And now, interestingly enough, a chorus of media criticism is crescendo-ing down upon Medicare Advantage. For example, right there on the front page, above the fold, of Thursday’s Washington Post was a piece headlined “Hidden Costs of Medicare Advantage.” An even starker story in The Missourian bannered “Medicare Advantage cited as a culprit in rising health care costs.” And the blogs have been all over this fight, as well. As Sen. Jay Rockefeller told the Post on Thursday morning, Medicare Advantage is “a wasteful, inefficient program and always has been … stuffing money into the pockets of private insurers.”
That’s war talk. And when you’re in war mode, you don’t really care what the dollars and cents are. You can interrupt a romantic martial reverie with numbers from the dismal science if you want to, but you can’t expect the interruptees to thank you for it.
Nor do war-talkers like to be interrupted by practical political advice--for instance, practical advice based on American history. One historically based lesson: In the U.S., nothing popular is purely ideological. The vast middle of the American electorate is just that--the middle. It is not libertarian, and it is not socialist. Americans, in the aggregate, are fond of solutions that meet a variety of niche wants and needs. Different strokes, and all that. So while the ideological, purifying left looks at Medicare Advantage and sees corporate pigs at the trough, the 25 percent of seniors who are enrolled in the program see something they like; most Americans, for their part, probably figure it’s good to leave well enough alone. And do you want to take on 11 million seniors?
The same ideological Democrats, now putting on their warpaint, seem eager to do just that.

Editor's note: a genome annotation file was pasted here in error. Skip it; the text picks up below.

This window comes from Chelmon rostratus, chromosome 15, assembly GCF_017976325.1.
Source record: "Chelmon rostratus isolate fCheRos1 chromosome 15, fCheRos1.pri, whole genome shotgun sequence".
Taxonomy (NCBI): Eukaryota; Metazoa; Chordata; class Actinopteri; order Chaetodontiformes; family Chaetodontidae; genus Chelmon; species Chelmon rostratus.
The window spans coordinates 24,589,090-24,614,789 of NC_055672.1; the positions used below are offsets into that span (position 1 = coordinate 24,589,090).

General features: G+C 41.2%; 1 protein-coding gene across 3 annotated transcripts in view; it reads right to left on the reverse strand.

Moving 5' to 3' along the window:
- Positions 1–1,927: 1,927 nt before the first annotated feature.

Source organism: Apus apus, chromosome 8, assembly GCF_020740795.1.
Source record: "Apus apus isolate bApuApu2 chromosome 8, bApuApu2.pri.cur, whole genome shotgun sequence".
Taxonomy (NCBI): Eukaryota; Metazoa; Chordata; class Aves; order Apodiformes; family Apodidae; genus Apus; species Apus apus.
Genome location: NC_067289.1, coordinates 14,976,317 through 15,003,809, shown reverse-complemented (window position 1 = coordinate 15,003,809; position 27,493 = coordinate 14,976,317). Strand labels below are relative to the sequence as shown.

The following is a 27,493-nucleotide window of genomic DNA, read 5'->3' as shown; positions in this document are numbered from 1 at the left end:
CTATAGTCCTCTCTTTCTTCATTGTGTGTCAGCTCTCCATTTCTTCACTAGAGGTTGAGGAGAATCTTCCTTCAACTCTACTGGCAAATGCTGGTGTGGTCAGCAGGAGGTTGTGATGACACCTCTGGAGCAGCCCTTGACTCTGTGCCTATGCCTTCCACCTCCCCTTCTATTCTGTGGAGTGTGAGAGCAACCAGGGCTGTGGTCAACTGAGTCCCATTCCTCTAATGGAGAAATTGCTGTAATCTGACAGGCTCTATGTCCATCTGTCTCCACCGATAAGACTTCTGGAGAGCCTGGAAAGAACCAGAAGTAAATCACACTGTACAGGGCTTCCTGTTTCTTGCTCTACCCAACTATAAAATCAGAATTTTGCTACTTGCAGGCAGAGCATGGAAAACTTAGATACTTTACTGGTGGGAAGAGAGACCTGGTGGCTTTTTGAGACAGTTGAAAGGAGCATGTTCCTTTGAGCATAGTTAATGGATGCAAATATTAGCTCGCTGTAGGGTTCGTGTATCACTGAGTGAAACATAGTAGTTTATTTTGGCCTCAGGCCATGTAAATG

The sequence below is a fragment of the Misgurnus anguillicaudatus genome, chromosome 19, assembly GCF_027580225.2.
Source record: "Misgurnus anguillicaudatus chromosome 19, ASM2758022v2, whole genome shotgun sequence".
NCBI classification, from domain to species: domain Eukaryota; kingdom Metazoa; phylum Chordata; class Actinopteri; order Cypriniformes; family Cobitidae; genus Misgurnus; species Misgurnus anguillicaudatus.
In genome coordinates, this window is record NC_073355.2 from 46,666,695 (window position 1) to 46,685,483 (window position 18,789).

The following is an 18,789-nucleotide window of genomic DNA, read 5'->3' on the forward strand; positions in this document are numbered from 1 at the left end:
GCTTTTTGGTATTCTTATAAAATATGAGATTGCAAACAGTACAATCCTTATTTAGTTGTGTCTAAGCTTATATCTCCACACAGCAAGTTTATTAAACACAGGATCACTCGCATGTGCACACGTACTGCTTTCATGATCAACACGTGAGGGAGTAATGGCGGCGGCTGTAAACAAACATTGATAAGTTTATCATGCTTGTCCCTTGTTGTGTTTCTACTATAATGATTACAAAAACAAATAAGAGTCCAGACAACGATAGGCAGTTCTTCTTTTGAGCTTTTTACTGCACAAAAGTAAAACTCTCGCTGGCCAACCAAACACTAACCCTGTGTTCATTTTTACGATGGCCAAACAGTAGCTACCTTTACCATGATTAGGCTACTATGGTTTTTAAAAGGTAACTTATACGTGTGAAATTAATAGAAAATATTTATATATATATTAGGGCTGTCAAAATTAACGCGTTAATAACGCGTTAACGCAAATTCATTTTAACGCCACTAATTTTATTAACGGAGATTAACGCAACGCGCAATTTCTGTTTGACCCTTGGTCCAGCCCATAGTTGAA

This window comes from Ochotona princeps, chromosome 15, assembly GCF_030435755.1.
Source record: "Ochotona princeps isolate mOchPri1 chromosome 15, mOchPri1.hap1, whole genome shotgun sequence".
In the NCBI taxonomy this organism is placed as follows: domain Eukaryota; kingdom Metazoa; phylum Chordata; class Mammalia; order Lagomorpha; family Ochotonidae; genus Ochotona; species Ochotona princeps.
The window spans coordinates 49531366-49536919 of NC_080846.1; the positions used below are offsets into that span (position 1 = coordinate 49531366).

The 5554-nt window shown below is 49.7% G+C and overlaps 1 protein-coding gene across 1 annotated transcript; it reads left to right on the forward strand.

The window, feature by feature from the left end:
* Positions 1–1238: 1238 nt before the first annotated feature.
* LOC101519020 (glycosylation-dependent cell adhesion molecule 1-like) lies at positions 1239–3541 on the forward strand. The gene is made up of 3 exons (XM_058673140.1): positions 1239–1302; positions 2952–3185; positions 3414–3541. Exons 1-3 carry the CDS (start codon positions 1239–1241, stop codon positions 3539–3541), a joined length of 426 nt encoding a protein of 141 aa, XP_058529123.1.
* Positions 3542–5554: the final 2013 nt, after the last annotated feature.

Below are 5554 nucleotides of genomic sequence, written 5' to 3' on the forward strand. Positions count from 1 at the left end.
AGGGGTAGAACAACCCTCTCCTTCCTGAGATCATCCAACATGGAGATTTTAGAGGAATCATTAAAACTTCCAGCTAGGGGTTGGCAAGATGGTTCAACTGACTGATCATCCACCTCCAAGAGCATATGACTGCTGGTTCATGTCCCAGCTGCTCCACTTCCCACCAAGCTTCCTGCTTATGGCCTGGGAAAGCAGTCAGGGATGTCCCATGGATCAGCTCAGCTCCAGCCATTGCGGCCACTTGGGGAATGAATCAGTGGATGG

Another case in point is yet another part of Medicare, the Retiree Drug Subsidy (RDS). That’s a government tax-expenditure program that subsidizes companies to continue paying their retirees’ drug costs--some 6.3 million people. The left has long seen the program as a “giveaway” to corporations, but the counter-argument is that if the subsidy program were done away with, companies would simply terminate their drug-subsidy programs, leaving those 6.3 million retirees to go on Medicare--which would cost the government even more money. According to data from the Pharmaceutical Care Management Association, in 2009, RDS payments are projected to be $595 per enrollee, which is 46 percent less than projected direct subsidy and reinsurance payments of $1,106 per enrollee in Medicare Prescription Drug Plans and Medicare Advantage Prescription Drug Plans. So it would seem like it’s a good deal for the government to leave well enough alone.
Yet now Baucus’ Senate Finance Committee has voted to eliminate RDS. The committee estimates that this elimination would save the government $4 billion over the next ten years. Evidently the Baucusites don’t think that companies will drop their drug-coverage if RDS is eliminated. Or perhaps they just need to hit their numerical budget goal--$829 billion in the final package. And since, as we have seen, the goal of pushing that number down was regarded as more important than anything else, all other considerations, including policy soundness, were naturally subordinated.
Or, possibly, the Democrats now leading the charge don’t care about the extra cost to the taxpayers, because their real goal isn’t saving money for the sake of the taxpayers, it’s building up Medicare for the sake of “progressive government.” If that’s the case, then killing off RDS is simply another necessary step toward that grand goal.
Thus the original battle for healthcare has spawned new and fierce skirmishes--the fight against insurance companies, the fight, indeed, against anything private.
The good news for Democrats is that their activists are now fired up. The bad news for Democrats is that their opponents, including their new opponents, the insurance companies and fans of a mixed system for health care, are equally fired up.
And so we all stand at Armageddon--like it or not.